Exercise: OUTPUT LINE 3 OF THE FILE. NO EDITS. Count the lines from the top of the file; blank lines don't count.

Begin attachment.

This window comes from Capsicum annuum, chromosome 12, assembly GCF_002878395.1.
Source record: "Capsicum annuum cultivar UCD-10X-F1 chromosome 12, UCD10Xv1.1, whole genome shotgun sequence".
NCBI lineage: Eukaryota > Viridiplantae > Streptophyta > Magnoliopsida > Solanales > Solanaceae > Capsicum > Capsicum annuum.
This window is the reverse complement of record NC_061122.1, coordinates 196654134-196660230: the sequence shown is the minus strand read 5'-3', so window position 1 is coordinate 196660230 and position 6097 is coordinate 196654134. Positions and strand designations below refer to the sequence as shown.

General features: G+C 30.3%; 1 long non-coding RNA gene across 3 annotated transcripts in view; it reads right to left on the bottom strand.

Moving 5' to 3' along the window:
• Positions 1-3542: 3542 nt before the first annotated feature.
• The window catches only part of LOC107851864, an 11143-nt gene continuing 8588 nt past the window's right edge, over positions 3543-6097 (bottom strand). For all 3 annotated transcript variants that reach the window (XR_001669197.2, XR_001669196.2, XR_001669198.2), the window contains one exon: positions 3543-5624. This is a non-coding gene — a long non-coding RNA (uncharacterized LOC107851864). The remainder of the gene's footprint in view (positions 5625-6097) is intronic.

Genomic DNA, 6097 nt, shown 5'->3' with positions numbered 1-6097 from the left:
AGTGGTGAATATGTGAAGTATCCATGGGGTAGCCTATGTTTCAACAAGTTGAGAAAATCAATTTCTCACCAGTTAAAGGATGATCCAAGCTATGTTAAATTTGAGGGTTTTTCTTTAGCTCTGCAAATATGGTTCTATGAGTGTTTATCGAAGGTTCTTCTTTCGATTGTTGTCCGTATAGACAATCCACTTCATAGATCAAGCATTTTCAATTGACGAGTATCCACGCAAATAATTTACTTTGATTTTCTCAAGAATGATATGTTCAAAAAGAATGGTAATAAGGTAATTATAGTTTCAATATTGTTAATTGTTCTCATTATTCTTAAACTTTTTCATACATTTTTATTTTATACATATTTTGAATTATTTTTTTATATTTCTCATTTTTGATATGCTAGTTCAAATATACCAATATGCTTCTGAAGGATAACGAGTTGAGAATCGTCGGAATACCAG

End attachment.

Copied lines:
NCBI lineage: Eukaryota > Viridiplantae > Streptophyta > Magnoliopsida > Solanales > Solanaceae > Capsicum > Capsicum annuum.